The production of high quality wild blueberry fruit has always been important. Increases in highbush blueberry production is making the quality issue an increasingly important one in wild blueberries. In order to safeguard the high quality standards of the wild blueberry industry, every grower needs to adopt management practices that will favour the production and transport of quality berries to the processing plant. If poor quality berries enter the system, it leads to a decrease in overall quality and product grade, and increases in wasted fruit "shrinkage". No one is a winner in that situation.
The production of quality fruit is not limited to proper harvesting technique. A quality fruit begins with a proper fertility program and excellent pollination.
Many factors can affect the quality of wild blueberries. Some factors are controllable, while others are less so.
Avoid overfilling the rake before emptying it. Do not wait until the fruit get stuck between the teeth and are squashed. The same rule applies to push harvesters. The fruit should not be poured into the box from too high. The longer and more numerous the falls, the more damaged the fruit will be.
Be sure that the rakers know proper raking technique.
Raking should be done at a steady rhythm, rather than at a frantic pace.
Weed control is essential for producing quality berries, since the presence of these can really damage the berries during raking.
Clear the fields of debris that can get caught in the teeth of the rake and find its way to the boxes. This applies to all harvest techniques.
The pouring of berries into the winnowing machine, as well as their fall from the chute will influence fruit quality.
The greater the fall, the worse will be the damage to the fruit. Therefore, empty the berries into the winnowing machine from the lowest height possible and place the box as close as possible to the end of the chute where the winnowed fruit are collected. This is especially important around the end of the harvest season when the fruit are less firm, and thus more prone to damage.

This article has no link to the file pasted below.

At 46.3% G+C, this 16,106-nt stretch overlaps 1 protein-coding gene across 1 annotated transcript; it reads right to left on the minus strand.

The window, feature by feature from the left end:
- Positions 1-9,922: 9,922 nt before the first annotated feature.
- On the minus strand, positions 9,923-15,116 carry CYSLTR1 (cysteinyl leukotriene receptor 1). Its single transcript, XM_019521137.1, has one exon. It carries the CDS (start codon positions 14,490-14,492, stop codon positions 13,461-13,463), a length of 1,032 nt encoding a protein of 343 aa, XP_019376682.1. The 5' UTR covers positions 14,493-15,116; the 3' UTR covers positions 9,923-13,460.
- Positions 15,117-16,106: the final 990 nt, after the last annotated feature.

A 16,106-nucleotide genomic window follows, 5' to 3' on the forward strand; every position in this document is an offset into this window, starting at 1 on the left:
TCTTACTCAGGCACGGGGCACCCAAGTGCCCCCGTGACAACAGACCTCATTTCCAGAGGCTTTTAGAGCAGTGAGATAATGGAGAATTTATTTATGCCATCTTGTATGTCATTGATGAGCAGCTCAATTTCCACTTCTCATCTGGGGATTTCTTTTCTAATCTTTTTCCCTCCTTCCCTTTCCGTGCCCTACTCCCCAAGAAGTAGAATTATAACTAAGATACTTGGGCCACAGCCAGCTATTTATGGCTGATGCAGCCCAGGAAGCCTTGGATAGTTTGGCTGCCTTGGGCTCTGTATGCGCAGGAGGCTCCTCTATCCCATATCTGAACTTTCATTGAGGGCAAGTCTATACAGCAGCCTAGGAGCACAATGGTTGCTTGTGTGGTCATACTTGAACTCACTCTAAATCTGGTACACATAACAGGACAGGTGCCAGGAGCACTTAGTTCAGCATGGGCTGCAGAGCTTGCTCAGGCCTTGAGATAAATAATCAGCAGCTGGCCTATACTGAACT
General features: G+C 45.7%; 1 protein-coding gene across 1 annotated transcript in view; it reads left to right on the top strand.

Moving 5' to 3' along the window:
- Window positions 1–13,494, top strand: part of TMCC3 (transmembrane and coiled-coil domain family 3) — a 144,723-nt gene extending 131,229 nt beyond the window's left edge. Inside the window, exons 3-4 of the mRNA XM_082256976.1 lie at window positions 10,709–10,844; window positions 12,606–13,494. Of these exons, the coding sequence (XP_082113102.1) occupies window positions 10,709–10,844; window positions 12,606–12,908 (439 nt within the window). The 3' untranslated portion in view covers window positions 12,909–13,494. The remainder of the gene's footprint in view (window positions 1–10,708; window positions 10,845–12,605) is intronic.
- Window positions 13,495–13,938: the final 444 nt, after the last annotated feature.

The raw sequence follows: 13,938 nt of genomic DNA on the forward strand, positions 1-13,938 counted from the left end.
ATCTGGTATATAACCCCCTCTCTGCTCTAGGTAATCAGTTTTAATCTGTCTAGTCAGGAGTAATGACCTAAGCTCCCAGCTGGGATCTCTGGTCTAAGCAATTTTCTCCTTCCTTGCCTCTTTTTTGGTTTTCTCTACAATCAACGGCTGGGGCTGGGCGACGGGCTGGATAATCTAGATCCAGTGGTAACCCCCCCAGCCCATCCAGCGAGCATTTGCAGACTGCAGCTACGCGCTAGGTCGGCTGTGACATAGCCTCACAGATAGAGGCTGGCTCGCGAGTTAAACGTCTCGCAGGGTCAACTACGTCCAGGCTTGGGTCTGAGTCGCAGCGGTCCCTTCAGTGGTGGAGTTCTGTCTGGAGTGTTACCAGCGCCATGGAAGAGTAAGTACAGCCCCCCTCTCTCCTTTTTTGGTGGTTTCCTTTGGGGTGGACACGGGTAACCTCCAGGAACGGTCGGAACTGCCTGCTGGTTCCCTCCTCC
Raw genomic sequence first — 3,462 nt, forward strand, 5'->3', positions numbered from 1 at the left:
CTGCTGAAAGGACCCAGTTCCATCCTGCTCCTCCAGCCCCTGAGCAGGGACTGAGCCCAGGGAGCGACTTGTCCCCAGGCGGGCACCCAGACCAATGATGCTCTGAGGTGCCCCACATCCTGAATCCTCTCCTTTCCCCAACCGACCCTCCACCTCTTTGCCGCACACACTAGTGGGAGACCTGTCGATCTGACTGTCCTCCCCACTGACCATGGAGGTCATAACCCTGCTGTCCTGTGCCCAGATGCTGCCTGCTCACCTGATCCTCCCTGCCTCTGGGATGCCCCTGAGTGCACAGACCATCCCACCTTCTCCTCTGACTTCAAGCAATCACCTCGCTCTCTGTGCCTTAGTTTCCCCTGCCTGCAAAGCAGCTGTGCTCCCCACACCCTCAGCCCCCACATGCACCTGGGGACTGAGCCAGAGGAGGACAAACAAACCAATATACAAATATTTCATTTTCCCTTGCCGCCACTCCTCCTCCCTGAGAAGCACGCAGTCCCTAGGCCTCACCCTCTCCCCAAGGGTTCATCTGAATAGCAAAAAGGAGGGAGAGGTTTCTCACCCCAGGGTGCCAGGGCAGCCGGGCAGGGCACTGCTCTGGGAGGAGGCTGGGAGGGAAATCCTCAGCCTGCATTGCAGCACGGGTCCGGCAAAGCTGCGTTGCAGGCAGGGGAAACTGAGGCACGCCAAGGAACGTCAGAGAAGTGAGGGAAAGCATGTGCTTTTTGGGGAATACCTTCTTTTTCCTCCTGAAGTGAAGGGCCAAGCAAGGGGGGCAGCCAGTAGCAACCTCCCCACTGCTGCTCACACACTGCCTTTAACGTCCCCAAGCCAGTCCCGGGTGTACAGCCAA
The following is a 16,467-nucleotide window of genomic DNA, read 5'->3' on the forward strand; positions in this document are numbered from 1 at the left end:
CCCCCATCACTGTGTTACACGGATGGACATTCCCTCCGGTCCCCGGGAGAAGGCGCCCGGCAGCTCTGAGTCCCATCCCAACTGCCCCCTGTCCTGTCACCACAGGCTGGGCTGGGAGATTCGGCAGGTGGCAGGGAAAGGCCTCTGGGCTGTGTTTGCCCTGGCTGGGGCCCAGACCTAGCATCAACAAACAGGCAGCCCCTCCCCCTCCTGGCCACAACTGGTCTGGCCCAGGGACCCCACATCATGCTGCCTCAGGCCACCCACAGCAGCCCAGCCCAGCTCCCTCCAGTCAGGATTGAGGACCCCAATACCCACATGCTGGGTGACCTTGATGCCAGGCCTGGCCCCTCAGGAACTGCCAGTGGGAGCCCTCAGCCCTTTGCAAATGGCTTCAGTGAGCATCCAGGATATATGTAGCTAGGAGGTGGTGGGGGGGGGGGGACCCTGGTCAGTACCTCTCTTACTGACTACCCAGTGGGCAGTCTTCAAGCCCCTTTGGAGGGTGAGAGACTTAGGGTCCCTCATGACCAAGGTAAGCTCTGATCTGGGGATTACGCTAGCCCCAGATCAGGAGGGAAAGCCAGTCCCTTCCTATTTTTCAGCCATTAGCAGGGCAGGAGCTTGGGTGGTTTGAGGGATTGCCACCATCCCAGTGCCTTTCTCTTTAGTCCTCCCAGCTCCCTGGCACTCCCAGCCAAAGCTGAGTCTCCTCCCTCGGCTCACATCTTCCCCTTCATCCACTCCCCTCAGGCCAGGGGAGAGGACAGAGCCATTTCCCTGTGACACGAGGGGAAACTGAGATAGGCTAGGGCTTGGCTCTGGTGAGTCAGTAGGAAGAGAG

Note: Some processors prefer to receive berries that have not been winnowed, especially when the fruit travels a great distance. The leaves act like cushions and reduce the risk of the fruits squishing each other. Consult your buyer to know his/her requirements.
Avoid darkly coloured containers. They absorb more heat.
Avoid tall harvest buckets. The pressure exerted on the fruit at the bottom of the bucket is too high, and this will increase the amount of damaged fruit. In these buckets, the air exchange is limited, thereby resulting in an increase in the fruit temperature.
Boxes should not be overfilled. Respect the limit borders on the boxes.
In the field, try to minimize the heat by putting the filled boxes in the shade. Cover the top box, since it receives the direct heat of the sun.
Boxes of wild blueberries should make their way to the receiving station or processing plant promptly.
Attempt to keep the fruit sheltered from direct sunlight, especially on warm days. An intense heat will increase the chemical deterioration of the berries and favour the development of diseases such as grey mould.
During periods of extremely hot weather, it may be preferable to harvest only in the morning. This will keep the berries firmer and less prone to damage. Do not harvest when the plants are wet. Wet conditions make the leaves and fruit stick to the rake. This makes the fruit lose its waxy covering ("the bloom"). It also results in more debris and more losses. Furthermore, wet conditions are quite uncomfortable for rakers.
Time of harvest:
If possible, harvest should be delayed until 90% or more of the fruit is ripe. Harvesting too early results in weight loss and generates too many white berries. The need for careful harvest techniques is even more pronounced with late harvests, when the berries are fully ripe, and therefore softer and more easily damaged.
Yarborough, David. 1994. Methods for Producing and Harvesting High Quality Wild Blueberries.1994 N.B. Hort. Congress.
Harvesting for Blueberry Quality. 1994. Public Affairs Division, University of Maine.
Prepared by Gaétan Chiasson, P.Ag. Horticulturlal Specialist , and John Argall, P.Ag., Blueberry Specialist, N.B. Department of Agriculture & Rural Development.